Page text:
I’ve been with emusic for a long, long time, and frankly I think things got worse as you succeeded in getting deals with major record labels. Prices kept going up, and the new pricing structure is frustrating. Necessary for getting the big labels, but then I discovered that I don’t much like the music the big labels are putting out. And when ’80’s arena rock bands show up in the ‘alternative’ section, you know that keyword pollution is starting to cause real problems.

So it has become harder to find actual good music (editorials are a huge help, so keep that up), and more expensive to experiment. I can’t take the risks I used to; downloading an album by a band I didn’t know is much more costly these days. So I’m not making as many happy discoveries as I did years ago.

emusic may still be the best online music service, but at this point the commitment to spend a set amount each month is just not justified.

Still, thanks for all the great tunes I’ve downloaded over the last decade-plus of membership.

Remember me?

You would think that damn near forty-eight hours on a train would lead to a burst of blogging activity. I would have thought so myself. But no, I spent the time reading instead. It was pleasant. Then I got back to town and while I had collected some interesting stories on the road, I just wasn’t inspired to write about them.

Perhaps someday I’ll tell you about Charlie, the deep, gravelly-voiced dark-black (Barry White after 10,000 packs) man shorter than me from Louisiana who sat next to me from Los Angeles to San Jose, who was once stabbed in the neck by a random asshole and probably would have killed said asshole if he hadn’t passed out from blood loss first. That’s the way he tells it anyway. At the trial the prosecutor asked Charlie, “what do you think we should do with this man?” “Give him to me,” Charlie said. According to him, that broke up the courtroom. Charlie was all about making sure his grandchildren didn’t get into the same shit he did. He was all right. But man, he liked to talk.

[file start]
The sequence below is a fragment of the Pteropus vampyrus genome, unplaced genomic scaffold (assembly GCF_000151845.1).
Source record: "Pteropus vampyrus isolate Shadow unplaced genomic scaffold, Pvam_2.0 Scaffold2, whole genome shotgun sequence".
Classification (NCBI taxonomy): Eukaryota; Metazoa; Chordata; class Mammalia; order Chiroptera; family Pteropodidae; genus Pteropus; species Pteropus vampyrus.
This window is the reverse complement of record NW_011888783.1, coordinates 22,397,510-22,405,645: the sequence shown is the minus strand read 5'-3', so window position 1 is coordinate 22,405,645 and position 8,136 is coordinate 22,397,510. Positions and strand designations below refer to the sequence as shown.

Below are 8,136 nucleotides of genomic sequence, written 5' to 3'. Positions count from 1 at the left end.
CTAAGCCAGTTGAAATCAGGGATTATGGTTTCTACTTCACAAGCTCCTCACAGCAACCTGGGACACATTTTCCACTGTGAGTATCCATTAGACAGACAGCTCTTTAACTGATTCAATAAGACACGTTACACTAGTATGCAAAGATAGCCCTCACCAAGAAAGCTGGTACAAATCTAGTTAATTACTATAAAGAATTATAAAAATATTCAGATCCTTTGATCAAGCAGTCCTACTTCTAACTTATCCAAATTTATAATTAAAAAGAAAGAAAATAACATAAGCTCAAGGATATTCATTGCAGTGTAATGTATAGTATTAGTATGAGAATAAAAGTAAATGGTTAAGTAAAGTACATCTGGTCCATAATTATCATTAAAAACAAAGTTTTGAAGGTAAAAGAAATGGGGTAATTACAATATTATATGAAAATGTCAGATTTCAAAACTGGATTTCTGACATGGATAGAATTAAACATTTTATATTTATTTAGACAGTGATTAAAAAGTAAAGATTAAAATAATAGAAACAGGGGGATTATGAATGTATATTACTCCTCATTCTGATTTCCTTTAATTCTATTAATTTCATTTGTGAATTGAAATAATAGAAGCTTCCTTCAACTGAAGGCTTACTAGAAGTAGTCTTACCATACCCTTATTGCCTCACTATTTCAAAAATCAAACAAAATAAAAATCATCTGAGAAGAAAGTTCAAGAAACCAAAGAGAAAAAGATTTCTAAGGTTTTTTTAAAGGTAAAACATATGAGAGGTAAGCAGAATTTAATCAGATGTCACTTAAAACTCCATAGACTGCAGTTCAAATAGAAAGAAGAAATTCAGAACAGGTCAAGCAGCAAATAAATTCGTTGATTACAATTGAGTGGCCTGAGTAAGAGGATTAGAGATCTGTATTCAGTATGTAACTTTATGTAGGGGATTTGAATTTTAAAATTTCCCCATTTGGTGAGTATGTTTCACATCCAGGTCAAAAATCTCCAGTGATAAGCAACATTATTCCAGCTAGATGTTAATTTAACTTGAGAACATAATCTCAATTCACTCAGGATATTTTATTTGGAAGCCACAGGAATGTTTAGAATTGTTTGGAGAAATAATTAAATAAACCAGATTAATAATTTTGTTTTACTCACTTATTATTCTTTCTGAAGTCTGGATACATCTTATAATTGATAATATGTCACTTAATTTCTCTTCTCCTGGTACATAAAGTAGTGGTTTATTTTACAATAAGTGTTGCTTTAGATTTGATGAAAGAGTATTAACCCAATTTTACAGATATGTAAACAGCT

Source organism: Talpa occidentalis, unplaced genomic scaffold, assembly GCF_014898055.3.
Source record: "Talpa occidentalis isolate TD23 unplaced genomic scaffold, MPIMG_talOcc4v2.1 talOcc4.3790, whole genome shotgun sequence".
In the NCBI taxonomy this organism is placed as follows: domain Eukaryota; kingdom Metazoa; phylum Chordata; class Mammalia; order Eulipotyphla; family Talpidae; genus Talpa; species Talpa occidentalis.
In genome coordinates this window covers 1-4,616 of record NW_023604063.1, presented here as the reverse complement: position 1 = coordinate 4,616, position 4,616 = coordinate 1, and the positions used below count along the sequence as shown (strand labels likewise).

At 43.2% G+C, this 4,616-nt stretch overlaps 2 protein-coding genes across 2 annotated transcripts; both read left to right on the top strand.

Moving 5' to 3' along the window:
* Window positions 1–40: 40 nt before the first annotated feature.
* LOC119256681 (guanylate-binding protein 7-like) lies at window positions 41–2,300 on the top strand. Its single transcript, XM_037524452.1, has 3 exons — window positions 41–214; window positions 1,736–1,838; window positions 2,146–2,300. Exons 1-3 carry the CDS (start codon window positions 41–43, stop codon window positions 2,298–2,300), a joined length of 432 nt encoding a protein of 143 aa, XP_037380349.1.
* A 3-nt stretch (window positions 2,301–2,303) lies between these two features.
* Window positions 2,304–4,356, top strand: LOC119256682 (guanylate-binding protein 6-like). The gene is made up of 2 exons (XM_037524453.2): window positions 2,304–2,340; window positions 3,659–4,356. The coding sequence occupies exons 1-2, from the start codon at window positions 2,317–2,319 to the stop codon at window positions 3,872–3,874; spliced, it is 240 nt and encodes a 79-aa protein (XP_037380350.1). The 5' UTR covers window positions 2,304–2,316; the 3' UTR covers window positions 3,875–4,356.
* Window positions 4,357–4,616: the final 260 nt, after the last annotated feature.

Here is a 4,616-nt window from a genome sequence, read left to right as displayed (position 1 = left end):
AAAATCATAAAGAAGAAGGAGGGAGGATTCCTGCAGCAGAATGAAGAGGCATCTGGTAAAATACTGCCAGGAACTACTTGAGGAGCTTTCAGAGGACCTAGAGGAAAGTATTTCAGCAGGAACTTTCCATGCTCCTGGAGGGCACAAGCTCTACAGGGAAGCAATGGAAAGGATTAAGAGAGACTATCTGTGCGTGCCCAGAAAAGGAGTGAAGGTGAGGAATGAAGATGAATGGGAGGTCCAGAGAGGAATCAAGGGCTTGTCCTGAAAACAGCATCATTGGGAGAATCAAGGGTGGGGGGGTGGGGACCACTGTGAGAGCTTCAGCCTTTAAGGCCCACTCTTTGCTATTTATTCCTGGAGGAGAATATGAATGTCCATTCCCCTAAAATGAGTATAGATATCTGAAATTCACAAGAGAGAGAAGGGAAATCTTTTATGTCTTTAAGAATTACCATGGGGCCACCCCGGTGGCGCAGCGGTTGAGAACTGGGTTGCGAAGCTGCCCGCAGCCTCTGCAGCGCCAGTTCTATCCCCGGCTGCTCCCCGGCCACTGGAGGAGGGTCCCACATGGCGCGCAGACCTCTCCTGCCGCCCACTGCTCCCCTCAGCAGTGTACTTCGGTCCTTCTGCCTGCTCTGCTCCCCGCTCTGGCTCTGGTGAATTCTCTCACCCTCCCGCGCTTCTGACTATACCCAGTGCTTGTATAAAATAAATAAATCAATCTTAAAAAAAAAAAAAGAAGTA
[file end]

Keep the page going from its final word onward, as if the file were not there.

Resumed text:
I took refuge from Charlie in the window car (Lounge car? Observation car?) that sat atop the train bar. From Santa Barbara well north a pair of guides in forest green uniforms spoke through a makeshift little PA system, telling us about the history of the places we rolled through. It was pretty cool, actually. Figs, rockets, railroad lore, and pretty scenery. Between lectures I read a novel by a guy who is not afraid to kill people you like. Maybe more on that later.

But I’ve been back now a couple of weeks and then some, and I haven’t even checked in on my favorite blogs. I’m in a twilight place, with an intimidating literary to-do list, and I’m pretty much frozen. I check Facebook more than I ever have before, clearly a sign of the apocalypse. I even retweeted something yesterday. (Spelling checker does not object to retweeted. I’m not sure how I feel about that.)

So, now I feel the need to reconnect. I’ll start with my favorite comics, then go and read the blog episodes I’ve missed, and leave comments that are far past stale.

And here at MR&HBI, I’ve got some ideas. Not new ideas, but ideas. We’ll see.